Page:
Keeping Memories Alive After Losing a Child

by Sandy Fox

Sandy Fox_1What should bereaved parents do if their only child dies and the decision is to have another child?Is your family now three (with the new child) or four (including the one who died)? How do you answer someone you meet who asks in conversation, “How many children do you have?” The following story relates how one friend of mine dealt with this situation.

My friend’s twin children died in a car accident about 10 years ago. The mother was driving, but the accident was not her fault. The pain of their deaths, the mother said, was unbearable. She didn’t know if she or her husband could go on without them. But thanks to a Compassionate Friends group in her area, they were able to move on with their lives, knowing that their new friends understood what they were going through and would help in any way they could.

As the years passed, the couple spoke many times about either having more children, adopting a child, or living the rest of their lives without children. Their choice was to have another child; they were young enough and felt they had enough love inside for another child. Little did they know that God had a much bigger plan for them. Not only did they have another child, but two additional children were born. This couple always emphasized to others that the new children were not there to take the place of the two that had died years before.

And to prove that, they decided to make the memory of the first two children come alive for the other two that now graced their lives by doing a variety of things. First, they always talked about the ones who died. The parents would tell the new children how much they were loved, what they were like, what kinds of foods they enjoyed, what they hated/loved to do, what bothered them, and just how they felt about many things.

The children were always curious and continually asked questions about them and naturally, about the accident. The parents never hesitated to tell them the entire story of what had happened. They were honest about their feelings, and the children seemed to understand and tell others that theirs was a family of six, not four; that two of their sisters had died in a car accident. They embraced the two children who died as part of their lives then and continue to do so.

The second thing the parents did was to take them to the cemetery to see the twins’ graves on special occasions such as their birthday, the anniversary of their death dates and especially for holidays such as Christmas and Thanksgiving. They were allowed to decorate the graves on those special occasions and they enjoyed doing it.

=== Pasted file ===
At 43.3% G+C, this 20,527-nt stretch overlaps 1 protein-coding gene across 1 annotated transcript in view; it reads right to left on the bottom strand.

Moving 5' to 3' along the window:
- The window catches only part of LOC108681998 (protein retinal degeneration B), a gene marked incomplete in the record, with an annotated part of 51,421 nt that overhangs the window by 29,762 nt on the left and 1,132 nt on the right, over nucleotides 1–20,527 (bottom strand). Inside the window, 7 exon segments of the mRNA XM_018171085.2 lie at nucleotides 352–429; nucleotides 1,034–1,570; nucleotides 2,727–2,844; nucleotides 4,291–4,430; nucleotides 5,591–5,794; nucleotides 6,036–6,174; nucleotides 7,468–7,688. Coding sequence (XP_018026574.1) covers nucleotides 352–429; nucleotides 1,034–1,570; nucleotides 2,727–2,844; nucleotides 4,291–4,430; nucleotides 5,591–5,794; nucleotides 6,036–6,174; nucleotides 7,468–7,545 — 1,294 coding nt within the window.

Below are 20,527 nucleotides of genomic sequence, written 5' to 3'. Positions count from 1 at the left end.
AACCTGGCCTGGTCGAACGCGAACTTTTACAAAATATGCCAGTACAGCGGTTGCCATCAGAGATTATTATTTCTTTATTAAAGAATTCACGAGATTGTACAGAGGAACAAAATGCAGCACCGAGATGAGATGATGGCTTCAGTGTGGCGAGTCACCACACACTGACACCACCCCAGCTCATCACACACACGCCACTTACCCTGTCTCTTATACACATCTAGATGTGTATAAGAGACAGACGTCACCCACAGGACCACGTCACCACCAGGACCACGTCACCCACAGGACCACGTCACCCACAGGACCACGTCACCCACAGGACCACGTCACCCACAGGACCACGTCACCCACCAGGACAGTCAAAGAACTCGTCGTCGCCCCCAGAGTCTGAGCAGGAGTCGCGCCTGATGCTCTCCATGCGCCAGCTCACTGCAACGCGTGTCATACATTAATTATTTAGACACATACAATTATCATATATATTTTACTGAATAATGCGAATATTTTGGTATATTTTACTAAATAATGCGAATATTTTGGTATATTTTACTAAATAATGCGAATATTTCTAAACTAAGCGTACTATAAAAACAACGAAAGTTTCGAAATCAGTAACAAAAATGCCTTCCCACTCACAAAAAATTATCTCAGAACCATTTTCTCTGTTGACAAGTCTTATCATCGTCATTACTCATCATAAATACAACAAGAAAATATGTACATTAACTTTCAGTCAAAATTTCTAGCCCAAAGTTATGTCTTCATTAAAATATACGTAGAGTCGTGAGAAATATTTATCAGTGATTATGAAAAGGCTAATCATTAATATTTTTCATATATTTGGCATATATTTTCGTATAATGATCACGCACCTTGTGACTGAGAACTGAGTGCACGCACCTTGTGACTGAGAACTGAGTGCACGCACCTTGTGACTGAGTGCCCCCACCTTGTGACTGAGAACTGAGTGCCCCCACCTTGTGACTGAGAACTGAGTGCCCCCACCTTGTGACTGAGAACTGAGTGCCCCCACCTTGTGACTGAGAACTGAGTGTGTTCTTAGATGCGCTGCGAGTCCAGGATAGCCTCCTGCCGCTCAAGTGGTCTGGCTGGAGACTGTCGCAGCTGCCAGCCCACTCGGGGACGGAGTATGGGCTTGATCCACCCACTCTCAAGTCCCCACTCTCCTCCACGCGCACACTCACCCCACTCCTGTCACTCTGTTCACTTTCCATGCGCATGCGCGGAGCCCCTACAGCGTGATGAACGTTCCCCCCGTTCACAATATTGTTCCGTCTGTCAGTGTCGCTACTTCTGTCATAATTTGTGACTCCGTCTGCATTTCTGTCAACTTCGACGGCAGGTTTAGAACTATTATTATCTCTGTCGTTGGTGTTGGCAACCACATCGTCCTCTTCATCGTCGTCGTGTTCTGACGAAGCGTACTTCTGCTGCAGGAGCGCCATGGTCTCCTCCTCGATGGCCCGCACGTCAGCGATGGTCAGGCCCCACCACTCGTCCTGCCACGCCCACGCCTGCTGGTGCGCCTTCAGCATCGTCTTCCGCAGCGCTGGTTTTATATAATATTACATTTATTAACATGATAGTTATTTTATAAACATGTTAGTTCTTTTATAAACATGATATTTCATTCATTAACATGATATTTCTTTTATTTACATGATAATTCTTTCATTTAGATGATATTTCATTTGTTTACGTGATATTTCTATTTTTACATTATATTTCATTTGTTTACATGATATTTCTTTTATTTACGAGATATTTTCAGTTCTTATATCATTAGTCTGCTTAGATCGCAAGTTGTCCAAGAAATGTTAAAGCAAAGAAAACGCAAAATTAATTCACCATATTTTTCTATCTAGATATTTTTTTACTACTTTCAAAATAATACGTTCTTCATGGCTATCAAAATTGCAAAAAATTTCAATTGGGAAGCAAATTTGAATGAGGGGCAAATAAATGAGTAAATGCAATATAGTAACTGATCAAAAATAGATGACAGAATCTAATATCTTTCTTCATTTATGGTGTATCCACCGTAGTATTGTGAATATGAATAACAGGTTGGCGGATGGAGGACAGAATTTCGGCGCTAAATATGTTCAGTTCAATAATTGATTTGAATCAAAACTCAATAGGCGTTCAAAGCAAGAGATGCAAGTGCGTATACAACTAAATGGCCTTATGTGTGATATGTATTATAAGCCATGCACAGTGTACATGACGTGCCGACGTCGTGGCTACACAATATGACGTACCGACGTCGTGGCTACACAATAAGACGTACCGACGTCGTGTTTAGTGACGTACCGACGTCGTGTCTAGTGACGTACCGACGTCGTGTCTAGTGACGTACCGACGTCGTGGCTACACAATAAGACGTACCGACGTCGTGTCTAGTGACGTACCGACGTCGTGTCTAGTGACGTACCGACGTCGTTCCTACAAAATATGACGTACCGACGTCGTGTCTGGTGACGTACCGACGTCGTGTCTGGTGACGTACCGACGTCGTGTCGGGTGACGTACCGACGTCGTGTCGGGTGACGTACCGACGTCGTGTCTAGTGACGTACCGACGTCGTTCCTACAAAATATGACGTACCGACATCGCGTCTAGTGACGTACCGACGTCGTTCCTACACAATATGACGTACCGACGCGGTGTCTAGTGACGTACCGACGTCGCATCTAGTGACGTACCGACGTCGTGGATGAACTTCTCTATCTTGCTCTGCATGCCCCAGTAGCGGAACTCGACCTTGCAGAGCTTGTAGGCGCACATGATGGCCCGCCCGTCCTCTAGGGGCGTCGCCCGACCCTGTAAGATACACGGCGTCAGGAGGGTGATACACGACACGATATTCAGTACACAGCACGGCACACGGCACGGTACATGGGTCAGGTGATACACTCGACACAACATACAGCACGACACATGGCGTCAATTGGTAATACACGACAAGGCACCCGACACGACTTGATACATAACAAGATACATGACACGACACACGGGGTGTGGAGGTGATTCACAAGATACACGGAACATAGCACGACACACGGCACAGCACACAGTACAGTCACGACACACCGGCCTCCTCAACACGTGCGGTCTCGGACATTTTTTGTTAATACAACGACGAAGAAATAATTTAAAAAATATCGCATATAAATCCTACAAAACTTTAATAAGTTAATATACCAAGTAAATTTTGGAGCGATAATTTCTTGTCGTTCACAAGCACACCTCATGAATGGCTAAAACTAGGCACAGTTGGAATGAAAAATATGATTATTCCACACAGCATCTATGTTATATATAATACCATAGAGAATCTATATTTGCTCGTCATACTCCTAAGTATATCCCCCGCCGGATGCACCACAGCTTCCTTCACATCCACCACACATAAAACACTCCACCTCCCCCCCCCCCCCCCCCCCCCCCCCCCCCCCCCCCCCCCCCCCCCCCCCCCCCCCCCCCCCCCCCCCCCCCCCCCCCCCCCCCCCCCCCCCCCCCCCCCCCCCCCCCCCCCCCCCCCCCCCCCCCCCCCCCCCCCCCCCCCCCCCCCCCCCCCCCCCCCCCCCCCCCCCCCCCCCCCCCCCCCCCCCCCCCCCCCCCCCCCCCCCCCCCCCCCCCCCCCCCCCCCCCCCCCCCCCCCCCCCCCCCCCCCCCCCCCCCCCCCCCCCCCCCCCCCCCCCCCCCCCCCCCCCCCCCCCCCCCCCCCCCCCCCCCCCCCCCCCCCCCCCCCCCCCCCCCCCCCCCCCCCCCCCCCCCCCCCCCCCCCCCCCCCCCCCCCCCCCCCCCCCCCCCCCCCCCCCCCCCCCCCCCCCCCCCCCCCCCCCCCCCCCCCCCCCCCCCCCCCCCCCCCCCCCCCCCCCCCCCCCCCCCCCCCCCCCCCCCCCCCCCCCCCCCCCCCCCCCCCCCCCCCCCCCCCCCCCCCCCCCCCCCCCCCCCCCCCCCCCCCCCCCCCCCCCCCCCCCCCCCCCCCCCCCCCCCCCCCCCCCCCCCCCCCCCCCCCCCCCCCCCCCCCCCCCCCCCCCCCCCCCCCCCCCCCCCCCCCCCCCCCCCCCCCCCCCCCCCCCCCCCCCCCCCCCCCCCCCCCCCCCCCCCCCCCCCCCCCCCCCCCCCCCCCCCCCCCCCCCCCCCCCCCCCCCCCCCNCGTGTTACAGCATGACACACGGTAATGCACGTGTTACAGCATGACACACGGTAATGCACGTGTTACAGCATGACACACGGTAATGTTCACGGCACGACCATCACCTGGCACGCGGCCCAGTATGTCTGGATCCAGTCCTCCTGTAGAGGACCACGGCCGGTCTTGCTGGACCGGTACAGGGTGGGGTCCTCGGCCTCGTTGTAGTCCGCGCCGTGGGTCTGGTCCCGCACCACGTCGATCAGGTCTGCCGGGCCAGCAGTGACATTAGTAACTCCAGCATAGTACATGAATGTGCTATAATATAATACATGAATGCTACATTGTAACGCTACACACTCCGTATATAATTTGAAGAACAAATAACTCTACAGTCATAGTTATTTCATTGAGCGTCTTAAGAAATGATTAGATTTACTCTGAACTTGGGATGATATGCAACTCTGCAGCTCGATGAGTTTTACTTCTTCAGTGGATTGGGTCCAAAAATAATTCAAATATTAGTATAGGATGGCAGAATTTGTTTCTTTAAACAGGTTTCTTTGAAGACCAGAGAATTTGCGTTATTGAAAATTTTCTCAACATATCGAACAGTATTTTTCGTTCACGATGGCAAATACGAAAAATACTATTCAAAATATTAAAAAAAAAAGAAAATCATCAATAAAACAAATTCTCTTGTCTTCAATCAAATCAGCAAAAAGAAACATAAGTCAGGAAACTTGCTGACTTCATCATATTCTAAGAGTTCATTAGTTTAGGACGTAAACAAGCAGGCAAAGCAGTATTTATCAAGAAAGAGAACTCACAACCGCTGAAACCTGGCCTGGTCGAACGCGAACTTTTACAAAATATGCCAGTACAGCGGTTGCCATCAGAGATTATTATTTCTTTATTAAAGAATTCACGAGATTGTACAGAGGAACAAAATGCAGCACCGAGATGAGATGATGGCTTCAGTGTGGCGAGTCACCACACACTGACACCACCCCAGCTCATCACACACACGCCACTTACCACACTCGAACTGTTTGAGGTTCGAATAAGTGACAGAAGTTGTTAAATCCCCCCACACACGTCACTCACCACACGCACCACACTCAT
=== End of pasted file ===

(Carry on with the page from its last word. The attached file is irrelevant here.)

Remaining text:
Third, the parents always told the children stories about the twins, things that happened in school, awards they won, how they dressed alike and how no one could tell them apart.

By telling stories of loved ones, eventually the past will be recorded and a history of the entire family is born and preserved. Another way to record the past, present and future is to keep precious moments and mementos in a photo/scrapbook of all four children. If videos or DVD’s of the children who died are available, it is likely that the new children will want to see them and by doing that, will merge the past, present and future of their family.

If you have a child who died and decide to have other children, it is good advice to incorporate into your life, if at all possible, these and other ways you may think of, for a full past that can be remembered from generation to generation.

About the Author: Sandy Fox is an award-winning author of two books on surviving grief. Her latest is Creating a New Normal…After the Death of a Child. In it are 80 articles on a variety of coping and informational topics that bereaved parents must deal with, and the rest of the book is 10 individual inspirational stories and a huge resource section.

Her first book, I Have No Intention of Saying Good-bye, tells the stories of 25 sets of parents and how they moved on with their lives while always remembering their children. Both books deal with surviving grief and moving on with your life.

Each Sunday, Sandy writes a blog. If you go to her Surviving Grief blog you can read a variety of subjects dealing with a child’s death. Sandy also writes for Open to Hope, has articles in their recently published book, and does Ezine articles online on the same topic.

Other articles by Sandy: Confronting Negative Statements
Commonalities Between Bereaved Parents

Finding Help for Bereaved Parents

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